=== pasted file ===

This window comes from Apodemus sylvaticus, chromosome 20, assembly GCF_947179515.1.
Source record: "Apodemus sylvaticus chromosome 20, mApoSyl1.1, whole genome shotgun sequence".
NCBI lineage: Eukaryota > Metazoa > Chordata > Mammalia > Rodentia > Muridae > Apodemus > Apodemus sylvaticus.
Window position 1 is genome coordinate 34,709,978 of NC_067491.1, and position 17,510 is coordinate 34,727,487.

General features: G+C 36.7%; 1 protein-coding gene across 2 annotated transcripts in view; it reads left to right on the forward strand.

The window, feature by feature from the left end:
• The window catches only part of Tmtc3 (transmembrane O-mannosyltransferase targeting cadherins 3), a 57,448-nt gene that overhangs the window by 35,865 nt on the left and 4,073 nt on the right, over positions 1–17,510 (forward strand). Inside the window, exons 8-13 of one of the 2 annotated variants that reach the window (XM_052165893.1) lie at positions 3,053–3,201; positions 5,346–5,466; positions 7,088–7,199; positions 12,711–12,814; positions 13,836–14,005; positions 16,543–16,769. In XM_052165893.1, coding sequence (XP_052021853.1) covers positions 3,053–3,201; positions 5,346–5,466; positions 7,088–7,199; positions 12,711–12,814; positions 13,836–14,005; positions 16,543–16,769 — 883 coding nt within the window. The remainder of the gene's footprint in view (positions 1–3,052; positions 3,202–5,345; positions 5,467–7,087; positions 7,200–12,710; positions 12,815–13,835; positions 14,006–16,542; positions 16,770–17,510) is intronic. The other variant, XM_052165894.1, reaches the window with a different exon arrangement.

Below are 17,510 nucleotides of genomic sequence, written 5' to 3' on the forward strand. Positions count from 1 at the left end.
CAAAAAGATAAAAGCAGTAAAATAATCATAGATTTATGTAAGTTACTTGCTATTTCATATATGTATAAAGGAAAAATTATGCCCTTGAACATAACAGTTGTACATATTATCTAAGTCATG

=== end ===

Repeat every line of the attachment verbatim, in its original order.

This window comes from Apodemus sylvaticus, chromosome 20, assembly GCF_947179515.1.
Source record: "Apodemus sylvaticus chromosome 20, mApoSyl1.1, whole genome shotgun sequence".
NCBI lineage: Eukaryota > Metazoa > Chordata > Mammalia > Rodentia > Muridae > Apodemus > Apodemus sylvaticus.
Window position 1 is genome coordinate 34,709,978 of NC_067491.1, and position 17,510 is coordinate 34,727,487.

General features: G+C 36.7%; 1 protein-coding gene across 2 annotated transcripts in view; it reads left to right on the forward strand.

The window, feature by feature from the left end:
• The window catches only part of Tmtc3 (transmembrane O-mannosyltransferase targeting cadherins 3), a 57,448-nt gene that overhangs the window by 35,865 nt on the left and 4,073 nt on the right, over positions 1–17,510 (forward strand). Inside the window, exons 8-13 of one of the 2 annotated variants that reach the window (XM_052165893.1) lie at positions 3,053–3,201; positions 5,346–5,466; positions 7,088–7,199; positions 12,711–12,814; positions 13,836–14,005; positions 16,543–16,769. In XM_052165893.1, coding sequence (XP_052021853.1) covers positions 3,053–3,201; positions 5,346–5,466; positions 7,088–7,199; positions 12,711–12,814; positions 13,836–14,005; positions 16,543–16,769 — 883 coding nt within the window. The remainder of the gene's footprint in view (positions 1–3,052; positions 3,202–5,345; positions 5,467–7,087; positions 7,200–12,710; positions 12,815–13,835; positions 14,006–16,542; positions 16,770–17,510) is intronic. The other variant, XM_052165894.1, reaches the window with a different exon arrangement.

Below are 17,510 nucleotides of genomic sequence, written 5' to 3' on the forward strand. Positions count from 1 at the left end.
CAAAAAGATAAAAGCAGTAAAATAATCATAGATTTATGTAAGTTACTTGCTATTTCATATATGTATAAAGGAAAAATTATGCCCTTGAACATAACAGTTGTACATATTATCTAAGTCATG